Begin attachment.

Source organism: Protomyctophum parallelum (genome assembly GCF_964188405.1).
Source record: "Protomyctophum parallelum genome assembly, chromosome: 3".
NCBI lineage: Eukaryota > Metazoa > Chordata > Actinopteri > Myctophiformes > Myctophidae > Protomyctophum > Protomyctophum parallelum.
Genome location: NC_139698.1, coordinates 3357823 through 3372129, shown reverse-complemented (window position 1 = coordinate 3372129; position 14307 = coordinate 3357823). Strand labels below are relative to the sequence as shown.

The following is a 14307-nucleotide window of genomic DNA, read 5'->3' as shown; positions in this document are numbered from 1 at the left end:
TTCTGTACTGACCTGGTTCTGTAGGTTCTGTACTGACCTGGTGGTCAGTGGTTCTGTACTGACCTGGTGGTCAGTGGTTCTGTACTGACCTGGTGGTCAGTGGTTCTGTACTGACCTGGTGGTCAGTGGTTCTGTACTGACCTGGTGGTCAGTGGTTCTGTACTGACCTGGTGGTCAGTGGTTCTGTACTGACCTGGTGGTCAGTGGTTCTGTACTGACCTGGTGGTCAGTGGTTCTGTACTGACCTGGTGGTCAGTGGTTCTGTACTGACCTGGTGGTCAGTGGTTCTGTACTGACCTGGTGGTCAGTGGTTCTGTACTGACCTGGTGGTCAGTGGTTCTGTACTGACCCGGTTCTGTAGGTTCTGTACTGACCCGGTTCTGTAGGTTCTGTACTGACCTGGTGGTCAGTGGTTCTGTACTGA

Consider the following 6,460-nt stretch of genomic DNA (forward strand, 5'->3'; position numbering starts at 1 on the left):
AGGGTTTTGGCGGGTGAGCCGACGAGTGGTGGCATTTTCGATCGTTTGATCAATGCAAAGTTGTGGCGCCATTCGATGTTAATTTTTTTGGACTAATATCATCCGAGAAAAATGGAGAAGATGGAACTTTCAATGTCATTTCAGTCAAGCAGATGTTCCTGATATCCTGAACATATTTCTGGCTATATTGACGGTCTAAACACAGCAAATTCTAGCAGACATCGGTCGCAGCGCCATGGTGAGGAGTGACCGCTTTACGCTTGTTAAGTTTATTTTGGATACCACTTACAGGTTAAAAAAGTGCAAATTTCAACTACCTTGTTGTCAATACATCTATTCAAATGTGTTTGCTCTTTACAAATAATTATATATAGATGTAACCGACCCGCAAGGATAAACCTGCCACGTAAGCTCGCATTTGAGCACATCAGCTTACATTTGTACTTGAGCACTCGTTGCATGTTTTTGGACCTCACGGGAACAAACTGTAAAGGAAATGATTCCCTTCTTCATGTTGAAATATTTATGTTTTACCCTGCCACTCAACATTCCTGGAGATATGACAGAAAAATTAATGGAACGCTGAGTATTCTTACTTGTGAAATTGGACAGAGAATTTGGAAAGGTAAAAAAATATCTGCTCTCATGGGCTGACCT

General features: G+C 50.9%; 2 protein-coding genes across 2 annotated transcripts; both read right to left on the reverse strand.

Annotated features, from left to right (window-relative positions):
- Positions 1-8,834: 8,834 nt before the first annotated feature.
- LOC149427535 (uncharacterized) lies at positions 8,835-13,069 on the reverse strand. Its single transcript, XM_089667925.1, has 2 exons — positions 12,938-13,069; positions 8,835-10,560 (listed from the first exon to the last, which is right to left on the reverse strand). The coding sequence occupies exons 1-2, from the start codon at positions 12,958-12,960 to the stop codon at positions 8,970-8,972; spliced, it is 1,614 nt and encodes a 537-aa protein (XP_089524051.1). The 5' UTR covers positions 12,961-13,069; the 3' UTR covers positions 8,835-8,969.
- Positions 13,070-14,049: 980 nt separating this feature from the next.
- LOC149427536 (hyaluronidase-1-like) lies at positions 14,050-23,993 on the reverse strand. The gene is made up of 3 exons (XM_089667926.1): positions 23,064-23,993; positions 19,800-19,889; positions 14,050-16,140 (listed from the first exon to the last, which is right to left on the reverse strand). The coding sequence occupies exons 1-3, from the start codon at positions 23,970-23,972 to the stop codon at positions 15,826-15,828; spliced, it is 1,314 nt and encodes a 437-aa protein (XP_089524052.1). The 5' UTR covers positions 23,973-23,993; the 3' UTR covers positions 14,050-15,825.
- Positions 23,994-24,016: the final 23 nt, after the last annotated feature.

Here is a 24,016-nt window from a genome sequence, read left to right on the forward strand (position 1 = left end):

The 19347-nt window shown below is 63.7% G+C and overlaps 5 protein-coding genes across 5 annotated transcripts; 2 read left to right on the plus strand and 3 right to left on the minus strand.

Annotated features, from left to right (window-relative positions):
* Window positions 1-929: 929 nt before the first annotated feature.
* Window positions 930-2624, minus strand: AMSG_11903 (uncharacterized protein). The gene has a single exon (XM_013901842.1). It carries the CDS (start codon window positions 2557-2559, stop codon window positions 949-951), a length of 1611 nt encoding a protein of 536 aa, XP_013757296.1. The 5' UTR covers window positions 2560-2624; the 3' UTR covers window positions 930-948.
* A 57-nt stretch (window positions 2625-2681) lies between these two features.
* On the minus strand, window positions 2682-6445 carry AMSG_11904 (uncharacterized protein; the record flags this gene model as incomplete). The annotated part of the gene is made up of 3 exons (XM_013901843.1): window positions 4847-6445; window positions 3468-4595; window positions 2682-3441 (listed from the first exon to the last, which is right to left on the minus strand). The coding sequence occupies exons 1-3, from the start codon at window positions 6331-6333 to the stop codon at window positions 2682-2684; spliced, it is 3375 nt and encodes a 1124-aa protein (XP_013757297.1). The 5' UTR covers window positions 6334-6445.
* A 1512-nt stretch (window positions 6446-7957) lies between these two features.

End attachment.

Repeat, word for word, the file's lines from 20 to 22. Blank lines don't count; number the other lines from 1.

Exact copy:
* Window positions 930-2624, minus strand: AMSG_11903 (uncharacterized protein). The gene has a single exon (XM_013901842.1). It carries the CDS (start codon window positions 2557-2559, stop codon window positions 949-951), a length of 1611 nt encoding a protein of 536 aa, XP_013757296.1. The 5' UTR covers window positions 2560-2624; the 3' UTR covers window positions 930-948.
* A 57-nt stretch (window positions 2625-2681) lies between these two features.
* On the minus strand, window positions 2682-6445 carry AMSG_11904 (uncharacterized protein; the record flags this gene model as incomplete). The annotated part of the gene is made up of 3 exons (XM_013901843.1): window positions 4847-6445; window positions 3468-4595; window positions 2682-3441 (listed from the first exon to the last, which is right to left on the minus strand). The coding sequence occupies exons 1-3, from the start codon at window positions 6331-6333 to the stop codon at window positions 2682-2684; spliced, it is 3375 nt and encodes a 1124-aa protein (XP_013757297.1). The 5' UTR covers window positions 6334-6445.